Last year tragically saw the death of 29 drownings in Australia. And as we move into summer it’s imperative to be aware of the dangers when it comes to swimming. Sarah Hunstead from CPR Kids shares the important information to know so your family can stay safe when splashing.
Above all else, supervise
There are many bodies of water in Australia where families congregate and swim, so the number one rule is to supervise, Sarah says.
Listen to Sarah on Kinderling Conversation:
“The blanket rule across all bodies of water, whether it be the inflatable pool at home, the ocean, or a lake, is that we always have our kids in our direct line of sight. Our little ones are within arm's reach. So the most important thing you can do is supervise your children. And that’s the number one rule.”
Don’t assume someone else is watching
It can be easy to assume when other parents, friends and family members are around that they are watching your kids. However, “it shouldn’t be someone else’s responsibility to be watching 10 kids in the pool. That’s impossible," Sarah says.
Instead, she recommends that to be sure of your child’s safety amongst all those little bodies, you must be responsible yourself or communicate exactly who is watching who and when.
Appoint a surveyor
Sarah recommends appointing a separate parent to ‘survey the scene’.
“Allocate a responsible grownup to be the pool watcher, and everybody there is going to take turns in doing this. So basically there are still people in the pool with the kids, that doesn’t negate the responsibility of having to be there with your children but there’s one person who is surveying the scene," Sarah explains. "They’re looking at the entire area, they’re looking to see what’s going on, that’s their job. Nobody talks to them, nobody interrupts them, that is their job to survey the scene. So put a scarf on their head, a crazy hat or wear a sash, something that says 'pool watcher' and tag team it."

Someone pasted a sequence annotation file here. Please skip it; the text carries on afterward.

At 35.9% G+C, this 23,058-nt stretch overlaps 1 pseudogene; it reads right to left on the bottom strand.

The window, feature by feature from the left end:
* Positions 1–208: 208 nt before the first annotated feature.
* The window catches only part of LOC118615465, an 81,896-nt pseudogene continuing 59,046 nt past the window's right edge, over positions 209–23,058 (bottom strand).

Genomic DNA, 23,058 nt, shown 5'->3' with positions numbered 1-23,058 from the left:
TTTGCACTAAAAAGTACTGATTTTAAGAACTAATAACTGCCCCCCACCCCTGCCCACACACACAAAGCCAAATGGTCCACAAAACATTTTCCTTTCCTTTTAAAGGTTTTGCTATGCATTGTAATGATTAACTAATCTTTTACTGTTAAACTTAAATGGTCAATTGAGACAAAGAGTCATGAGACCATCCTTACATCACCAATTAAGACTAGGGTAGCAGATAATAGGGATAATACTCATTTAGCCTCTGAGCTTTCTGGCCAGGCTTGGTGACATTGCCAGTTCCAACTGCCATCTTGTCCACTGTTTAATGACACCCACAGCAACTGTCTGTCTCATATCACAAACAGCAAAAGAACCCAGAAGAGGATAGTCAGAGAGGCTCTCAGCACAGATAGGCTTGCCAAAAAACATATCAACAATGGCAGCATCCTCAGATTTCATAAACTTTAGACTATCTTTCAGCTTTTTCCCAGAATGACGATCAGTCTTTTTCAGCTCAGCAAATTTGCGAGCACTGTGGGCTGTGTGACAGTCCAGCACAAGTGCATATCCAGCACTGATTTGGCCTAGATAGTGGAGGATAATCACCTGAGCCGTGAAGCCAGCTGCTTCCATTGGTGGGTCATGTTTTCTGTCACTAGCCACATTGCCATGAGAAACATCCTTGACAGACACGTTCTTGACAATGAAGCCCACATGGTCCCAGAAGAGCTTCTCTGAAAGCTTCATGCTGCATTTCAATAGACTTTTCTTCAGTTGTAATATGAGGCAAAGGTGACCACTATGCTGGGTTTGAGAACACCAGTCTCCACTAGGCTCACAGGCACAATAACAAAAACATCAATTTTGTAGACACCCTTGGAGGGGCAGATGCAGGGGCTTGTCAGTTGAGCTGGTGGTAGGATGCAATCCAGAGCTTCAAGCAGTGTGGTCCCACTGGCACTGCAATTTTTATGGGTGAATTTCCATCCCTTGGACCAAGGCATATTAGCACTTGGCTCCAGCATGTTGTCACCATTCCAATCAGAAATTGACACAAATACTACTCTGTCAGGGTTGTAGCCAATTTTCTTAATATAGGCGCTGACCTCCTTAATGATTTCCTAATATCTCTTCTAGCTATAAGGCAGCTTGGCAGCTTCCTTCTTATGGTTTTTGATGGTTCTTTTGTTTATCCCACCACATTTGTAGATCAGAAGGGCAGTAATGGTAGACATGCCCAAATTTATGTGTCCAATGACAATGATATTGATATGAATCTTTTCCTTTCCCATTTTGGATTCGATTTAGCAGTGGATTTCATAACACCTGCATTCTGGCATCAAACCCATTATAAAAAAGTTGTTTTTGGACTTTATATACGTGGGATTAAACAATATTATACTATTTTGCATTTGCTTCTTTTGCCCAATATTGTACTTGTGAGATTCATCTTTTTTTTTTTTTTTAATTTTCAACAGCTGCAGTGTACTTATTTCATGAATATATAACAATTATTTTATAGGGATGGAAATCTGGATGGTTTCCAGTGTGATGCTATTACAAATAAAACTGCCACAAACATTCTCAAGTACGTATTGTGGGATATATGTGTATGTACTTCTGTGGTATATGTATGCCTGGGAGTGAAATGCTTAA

Swap every 10-15 minutes so every person has a turn to socialise, but make sure there's always somebody watching it all.
Ensure safe interaction in the water
Be aware of exactly how many children are taking a dip and monitor their safe interaction, while staying close to the water. Sarah says that "all the parents [should be] looking at them and making sure that everybody is interacting safely."
Pull the plug
Don't forget that drowning can just as easily occur in the bath as it can in the pool. Sarah says it’s important to empty the bath or inflatable pool immediately after the family has finished using it.
“I’ve seen more children drown in inflatable pools or the bath than what I have at the beach,"she cautions. "You need to tip the kiddie pool out... when the kids have finished playing. Water the garden with it, and I know it can seem like waste, but do it. When the kids come out of the bath the plug comes out.”
Research, learn and teach
In addition to these safety measures, there are great resources on avoiding accidents so it’s important to make the time to research these and pass them on to our kids.
Sarah recommends everyone learn the Kids Alive - Do the Five checklist:
Fence the pool
Shut the gate
Teach your kids to swim it’s great!
Supervise, watch your mate and
Learn how to resuscitate
9 essential water safety tips for kids
With summer in full swing, Amy Peden from the Royal Life Saving Society shares her advice for a safer summer.
How to stop the leading cause of death for autistic children
There are some pretty scary statistics - here's how you can help.
What to do with a toddler who hates baths
Does your toddler get tense in the tub?
7 cool hacks to beat the heat
Smart summer tips to make life a little easier.
Delicious summer recipes with One Handed Cooks
Frozen yoghurt sticks, lemon vanilla drops and mixed fruit ice-ies! Check out these mouth-watering recipes to cool down the kids.
Hot looks! Summer style tips for mums
Cool looks and practical tips from a fashion stylist.
Hindi language classes to be introduced into Australian preschools this year
Learning through collaborative apps.
A parent’s starter guide to home schooling in Australia
Educating children in the home is more popular than ever for Australian kids.